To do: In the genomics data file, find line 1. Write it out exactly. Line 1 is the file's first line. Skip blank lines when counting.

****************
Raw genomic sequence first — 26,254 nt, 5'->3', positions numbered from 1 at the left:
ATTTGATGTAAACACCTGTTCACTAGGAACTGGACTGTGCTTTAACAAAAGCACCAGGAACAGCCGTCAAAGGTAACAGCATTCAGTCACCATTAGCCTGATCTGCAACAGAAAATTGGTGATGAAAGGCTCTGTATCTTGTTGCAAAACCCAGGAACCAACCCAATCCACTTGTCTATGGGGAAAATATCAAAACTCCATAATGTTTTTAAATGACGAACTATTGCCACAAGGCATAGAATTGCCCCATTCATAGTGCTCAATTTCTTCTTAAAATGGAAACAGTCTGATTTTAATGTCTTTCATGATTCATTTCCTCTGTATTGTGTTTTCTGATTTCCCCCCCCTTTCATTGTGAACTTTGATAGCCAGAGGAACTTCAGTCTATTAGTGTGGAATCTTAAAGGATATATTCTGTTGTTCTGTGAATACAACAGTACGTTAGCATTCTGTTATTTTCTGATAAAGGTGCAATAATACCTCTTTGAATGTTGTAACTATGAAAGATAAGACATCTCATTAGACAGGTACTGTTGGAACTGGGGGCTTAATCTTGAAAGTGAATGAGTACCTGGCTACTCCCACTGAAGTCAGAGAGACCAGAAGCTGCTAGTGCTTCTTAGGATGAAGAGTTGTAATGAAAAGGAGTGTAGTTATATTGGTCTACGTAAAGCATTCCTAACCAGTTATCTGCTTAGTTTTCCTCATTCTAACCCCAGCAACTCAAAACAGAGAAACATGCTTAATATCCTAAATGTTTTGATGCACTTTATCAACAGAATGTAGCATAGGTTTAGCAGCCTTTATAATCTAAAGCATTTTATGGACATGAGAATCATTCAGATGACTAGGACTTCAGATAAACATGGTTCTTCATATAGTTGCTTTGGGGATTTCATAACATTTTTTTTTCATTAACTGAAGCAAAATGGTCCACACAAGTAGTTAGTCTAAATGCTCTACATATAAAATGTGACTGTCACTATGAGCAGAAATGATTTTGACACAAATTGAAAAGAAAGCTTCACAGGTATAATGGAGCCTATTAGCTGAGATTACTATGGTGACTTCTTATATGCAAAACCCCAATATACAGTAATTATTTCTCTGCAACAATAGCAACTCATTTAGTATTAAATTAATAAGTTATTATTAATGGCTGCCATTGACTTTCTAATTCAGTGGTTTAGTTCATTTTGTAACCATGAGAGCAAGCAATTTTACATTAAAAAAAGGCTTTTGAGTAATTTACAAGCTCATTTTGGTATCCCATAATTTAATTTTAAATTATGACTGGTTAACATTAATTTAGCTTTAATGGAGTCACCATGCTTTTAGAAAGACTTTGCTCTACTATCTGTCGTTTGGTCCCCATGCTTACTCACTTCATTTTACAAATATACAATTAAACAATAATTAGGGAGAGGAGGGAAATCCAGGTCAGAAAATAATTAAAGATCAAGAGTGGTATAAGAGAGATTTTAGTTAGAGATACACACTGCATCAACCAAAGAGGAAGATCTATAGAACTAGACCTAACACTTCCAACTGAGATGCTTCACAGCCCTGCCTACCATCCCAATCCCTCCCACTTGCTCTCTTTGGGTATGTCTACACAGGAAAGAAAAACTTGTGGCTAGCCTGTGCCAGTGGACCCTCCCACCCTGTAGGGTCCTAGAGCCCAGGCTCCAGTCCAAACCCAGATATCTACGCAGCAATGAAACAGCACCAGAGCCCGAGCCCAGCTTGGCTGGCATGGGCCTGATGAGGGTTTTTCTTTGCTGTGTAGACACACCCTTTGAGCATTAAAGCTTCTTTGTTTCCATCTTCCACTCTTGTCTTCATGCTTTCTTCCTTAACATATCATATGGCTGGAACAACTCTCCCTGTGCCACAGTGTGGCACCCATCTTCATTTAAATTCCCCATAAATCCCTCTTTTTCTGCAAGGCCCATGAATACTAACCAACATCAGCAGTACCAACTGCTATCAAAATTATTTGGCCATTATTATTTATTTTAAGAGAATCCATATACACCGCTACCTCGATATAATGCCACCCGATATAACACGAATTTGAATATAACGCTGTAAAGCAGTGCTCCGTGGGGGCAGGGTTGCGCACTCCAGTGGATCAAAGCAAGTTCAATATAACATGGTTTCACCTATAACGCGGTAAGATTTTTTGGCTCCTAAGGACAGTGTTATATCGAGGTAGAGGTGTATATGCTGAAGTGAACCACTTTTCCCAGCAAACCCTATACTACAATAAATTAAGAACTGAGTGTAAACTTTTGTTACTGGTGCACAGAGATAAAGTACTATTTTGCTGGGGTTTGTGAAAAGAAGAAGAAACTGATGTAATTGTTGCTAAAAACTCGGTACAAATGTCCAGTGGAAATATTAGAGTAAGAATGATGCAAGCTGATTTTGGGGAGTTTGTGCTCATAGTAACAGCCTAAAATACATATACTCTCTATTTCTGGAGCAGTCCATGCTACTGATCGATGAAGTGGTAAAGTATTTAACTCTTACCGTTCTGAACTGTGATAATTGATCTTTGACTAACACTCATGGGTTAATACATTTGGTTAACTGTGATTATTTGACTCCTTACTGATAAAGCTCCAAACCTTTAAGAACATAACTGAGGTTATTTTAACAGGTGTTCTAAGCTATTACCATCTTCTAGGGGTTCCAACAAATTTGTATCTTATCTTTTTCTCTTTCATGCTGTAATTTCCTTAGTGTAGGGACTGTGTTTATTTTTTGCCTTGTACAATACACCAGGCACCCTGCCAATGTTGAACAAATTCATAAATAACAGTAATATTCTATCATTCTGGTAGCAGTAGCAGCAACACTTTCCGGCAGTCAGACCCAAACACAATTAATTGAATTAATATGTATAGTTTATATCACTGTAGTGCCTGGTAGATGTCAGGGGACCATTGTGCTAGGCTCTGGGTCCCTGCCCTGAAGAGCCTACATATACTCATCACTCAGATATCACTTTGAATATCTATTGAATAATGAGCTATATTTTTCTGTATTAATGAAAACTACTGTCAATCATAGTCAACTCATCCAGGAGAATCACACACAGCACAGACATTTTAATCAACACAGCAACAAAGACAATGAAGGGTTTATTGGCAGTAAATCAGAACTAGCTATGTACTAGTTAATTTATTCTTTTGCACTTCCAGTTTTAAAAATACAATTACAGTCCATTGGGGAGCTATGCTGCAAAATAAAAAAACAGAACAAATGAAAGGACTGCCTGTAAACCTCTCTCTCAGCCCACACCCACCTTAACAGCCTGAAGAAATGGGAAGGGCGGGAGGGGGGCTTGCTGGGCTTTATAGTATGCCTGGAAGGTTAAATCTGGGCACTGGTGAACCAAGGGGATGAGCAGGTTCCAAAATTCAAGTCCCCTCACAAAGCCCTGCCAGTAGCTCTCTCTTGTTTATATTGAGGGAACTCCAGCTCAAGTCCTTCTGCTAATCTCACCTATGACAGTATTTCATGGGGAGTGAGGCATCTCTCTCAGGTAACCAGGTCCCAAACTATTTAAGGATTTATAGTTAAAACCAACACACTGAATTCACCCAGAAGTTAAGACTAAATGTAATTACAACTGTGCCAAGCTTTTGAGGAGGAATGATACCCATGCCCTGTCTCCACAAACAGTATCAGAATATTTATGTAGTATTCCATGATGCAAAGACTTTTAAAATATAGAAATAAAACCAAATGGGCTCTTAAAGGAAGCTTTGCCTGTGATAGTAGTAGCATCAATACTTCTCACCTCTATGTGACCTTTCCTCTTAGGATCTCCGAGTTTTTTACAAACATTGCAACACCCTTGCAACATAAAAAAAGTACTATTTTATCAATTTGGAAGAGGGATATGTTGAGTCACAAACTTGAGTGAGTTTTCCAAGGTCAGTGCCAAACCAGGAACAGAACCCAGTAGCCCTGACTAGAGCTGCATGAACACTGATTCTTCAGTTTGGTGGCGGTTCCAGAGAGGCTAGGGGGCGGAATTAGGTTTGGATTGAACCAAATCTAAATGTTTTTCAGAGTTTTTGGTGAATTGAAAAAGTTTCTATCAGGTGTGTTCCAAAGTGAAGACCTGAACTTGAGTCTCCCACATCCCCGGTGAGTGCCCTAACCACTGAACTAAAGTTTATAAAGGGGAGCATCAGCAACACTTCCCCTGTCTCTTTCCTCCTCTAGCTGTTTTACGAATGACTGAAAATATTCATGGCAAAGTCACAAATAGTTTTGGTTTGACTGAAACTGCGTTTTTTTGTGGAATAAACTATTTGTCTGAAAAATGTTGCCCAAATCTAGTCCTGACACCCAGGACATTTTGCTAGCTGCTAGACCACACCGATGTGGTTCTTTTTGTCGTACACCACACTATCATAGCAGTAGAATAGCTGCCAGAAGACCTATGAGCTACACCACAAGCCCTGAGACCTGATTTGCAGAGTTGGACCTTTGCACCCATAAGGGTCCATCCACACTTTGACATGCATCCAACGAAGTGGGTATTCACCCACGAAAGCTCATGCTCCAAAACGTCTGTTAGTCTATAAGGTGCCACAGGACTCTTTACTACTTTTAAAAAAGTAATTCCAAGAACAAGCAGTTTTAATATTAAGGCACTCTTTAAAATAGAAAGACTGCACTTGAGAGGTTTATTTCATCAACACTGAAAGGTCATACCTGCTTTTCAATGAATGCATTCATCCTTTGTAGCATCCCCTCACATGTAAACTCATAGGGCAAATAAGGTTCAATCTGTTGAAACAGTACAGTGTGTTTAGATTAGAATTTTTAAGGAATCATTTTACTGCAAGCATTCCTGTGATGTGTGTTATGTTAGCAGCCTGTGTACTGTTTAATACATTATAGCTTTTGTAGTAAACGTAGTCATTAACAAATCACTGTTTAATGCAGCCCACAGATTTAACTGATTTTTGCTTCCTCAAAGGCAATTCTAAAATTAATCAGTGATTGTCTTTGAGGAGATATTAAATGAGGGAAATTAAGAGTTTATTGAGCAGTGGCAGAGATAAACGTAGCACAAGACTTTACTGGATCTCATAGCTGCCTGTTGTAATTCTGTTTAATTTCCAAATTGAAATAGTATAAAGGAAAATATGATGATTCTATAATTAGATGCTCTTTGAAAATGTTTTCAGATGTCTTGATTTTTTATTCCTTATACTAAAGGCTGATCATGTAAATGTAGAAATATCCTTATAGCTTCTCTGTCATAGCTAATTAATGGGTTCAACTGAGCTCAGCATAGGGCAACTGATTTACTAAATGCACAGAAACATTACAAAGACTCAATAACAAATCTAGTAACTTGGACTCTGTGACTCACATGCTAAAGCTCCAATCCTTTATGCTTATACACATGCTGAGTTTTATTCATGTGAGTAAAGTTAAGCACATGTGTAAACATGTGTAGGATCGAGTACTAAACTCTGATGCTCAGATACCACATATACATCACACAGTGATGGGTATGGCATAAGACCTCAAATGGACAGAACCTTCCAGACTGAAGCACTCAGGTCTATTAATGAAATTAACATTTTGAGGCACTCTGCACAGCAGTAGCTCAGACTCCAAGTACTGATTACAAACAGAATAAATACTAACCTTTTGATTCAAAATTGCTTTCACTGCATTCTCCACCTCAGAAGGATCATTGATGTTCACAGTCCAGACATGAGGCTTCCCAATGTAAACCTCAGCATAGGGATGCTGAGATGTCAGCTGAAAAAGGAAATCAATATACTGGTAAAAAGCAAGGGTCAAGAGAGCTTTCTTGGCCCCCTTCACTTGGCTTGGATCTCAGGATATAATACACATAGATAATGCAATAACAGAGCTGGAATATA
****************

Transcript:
Raw genomic sequence first — 26,254 nt, 5'->3', positions numbered from 1 at the left: